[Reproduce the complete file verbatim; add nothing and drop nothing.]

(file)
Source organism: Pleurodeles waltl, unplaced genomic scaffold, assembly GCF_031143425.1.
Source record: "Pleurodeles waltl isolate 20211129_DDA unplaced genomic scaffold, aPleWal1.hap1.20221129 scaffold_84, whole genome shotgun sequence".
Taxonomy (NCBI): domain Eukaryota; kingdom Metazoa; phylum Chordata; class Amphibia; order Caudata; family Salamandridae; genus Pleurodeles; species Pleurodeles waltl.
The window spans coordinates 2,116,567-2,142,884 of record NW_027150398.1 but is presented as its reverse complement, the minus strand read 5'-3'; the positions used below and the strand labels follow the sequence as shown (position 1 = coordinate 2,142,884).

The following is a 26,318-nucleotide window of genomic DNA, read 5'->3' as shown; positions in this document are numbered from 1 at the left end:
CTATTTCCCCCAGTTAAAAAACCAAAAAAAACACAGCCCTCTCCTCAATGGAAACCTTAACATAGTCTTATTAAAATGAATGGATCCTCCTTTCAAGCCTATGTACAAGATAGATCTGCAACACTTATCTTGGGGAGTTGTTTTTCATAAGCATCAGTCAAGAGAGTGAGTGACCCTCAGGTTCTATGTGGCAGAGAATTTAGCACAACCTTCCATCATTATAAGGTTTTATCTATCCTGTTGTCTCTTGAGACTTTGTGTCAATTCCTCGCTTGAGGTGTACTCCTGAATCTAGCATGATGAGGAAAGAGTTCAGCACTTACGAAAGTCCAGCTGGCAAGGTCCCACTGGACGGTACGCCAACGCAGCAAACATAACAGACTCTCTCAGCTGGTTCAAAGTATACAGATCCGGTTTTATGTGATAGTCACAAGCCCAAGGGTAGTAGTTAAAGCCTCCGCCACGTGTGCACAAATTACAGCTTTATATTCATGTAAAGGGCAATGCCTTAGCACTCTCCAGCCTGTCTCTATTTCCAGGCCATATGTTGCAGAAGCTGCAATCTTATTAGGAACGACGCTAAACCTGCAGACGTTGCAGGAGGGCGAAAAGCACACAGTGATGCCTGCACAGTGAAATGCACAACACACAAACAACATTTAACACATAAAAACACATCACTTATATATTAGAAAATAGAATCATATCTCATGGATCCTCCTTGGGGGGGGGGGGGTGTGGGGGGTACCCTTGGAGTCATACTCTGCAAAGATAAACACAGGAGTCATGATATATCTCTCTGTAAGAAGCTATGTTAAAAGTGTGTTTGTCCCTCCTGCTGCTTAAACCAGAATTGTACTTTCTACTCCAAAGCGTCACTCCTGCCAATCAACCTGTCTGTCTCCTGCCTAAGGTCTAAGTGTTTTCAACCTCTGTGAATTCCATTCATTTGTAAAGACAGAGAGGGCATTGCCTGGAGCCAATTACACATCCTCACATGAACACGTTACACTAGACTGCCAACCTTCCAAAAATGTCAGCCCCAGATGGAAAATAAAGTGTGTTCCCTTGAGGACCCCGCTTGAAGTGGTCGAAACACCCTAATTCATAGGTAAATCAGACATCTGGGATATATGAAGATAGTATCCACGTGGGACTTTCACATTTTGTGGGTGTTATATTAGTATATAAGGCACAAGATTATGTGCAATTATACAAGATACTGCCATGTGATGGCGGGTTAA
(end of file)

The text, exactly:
Source organism: Pleurodeles waltl, unplaced genomic scaffold, assembly GCF_031143425.1.
Source record: "Pleurodeles waltl isolate 20211129_DDA unplaced genomic scaffold, aPleWal1.hap1.20221129 scaffold_84, whole genome shotgun sequence".
Taxonomy (NCBI): domain Eukaryota; kingdom Metazoa; phylum Chordata; class Amphibia; order Caudata; family Salamandridae; genus Pleurodeles; species Pleurodeles waltl.
The window spans coordinates 2,116,567-2,142,884 of record NW_027150398.1 but is presented as its reverse complement, the minus strand read 5'-3'; the positions used below and the strand labels follow the sequence as shown (position 1 = coordinate 2,142,884).

The following is a 26,318-nucleotide window of genomic DNA, read 5'->3' as shown; positions in this document are numbered from 1 at the left end:
CTATTTCCCCCAGTTAAAAAACCAAAAAAAACACAGCCCTCTCCTCAATGGAAACCTTAACATAGTCTTATTAAAATGAATGGATCCTCCTTTCAAGCCTATGTACAAGATAGATCTGCAACACTTATCTTGGGGAGTTGTTTTTCATAAGCATCAGTCAAGAGAGTGAGTGACCCTCAGGTTCTATGTGGCAGAGAATTTAGCACAACCTTCCATCATTATAAGGTTTTATCTATCCTGTTGTCTCTTGAGACTTTGTGTCAATTCCTCGCTTGAGGTGTACTCCTGAATCTAGCATGATGAGGAAAGAGTTCAGCACTTACGAAAGTCCAGCTGGCAAGGTCCCACTGGACGGTACGCCAACGCAGCAAACATAACAGACTCTCTCAGCTGGTTCAAAGTATACAGATCCGGTTTTATGTGATAGTCACAAGCCCAAGGGTAGTAGTTAAAGCCTCCGCCACGTGTGCACAAATTACAGCTTTATATTCATGTAAAGGGCAATGCCTTAGCACTCTCCAGCCTGTCTCTATTTCCAGGCCATATGTTGCAGAAGCTGCAATCTTATTAGGAACGACGCTAAACCTGCAGACGTTGCAGGAGGGCGAAAAGCACACAGTGATGCCTGCACAGTGAAATGCACAACACACAAACAACATTTAACACATAAAAACACATCACTTATATATTAGAAAATAGAATCATATCTCATGGATCCTCCTTGGGGGGGGGGGGGTGTGGGGGGTACCCTTGGAGTCATACTCTGCAAAGATAAACACAGGAGTCATGATATATCTCTCTGTAAGAAGCTATGTTAAAAGTGTGTTTGTCCCTCCTGCTGCTTAAACCAGAATTGTACTTTCTACTCCAAAGCGTCACTCCTGCCAATCAACCTGTCTGTCTCCTGCCTAAGGTCTAAGTGTTTTCAACCTCTGTGAATTCCATTCATTTGTAAAGACAGAGAGGGCATTGCCTGGAGCCAATTACACATCCTCACATGAACACGTTACACTAGACTGCCAACCTTCCAAAAATGTCAGCCCCAGATGGAAAATAAAGTGTGTTCCCTTGAGGACCCCGCTTGAAGTGGTCGAAACACCCTAATTCATAGGTAAATCAGACATCTGGGATATATGAAGATAGTATCCACGTGGGACTTTCACATTTTGTGGGTGTTATATTAGTATATAAGGCACAAGATTATGTGCAATTATACAAGATACTGCCATGTGATGGCGGGTTAA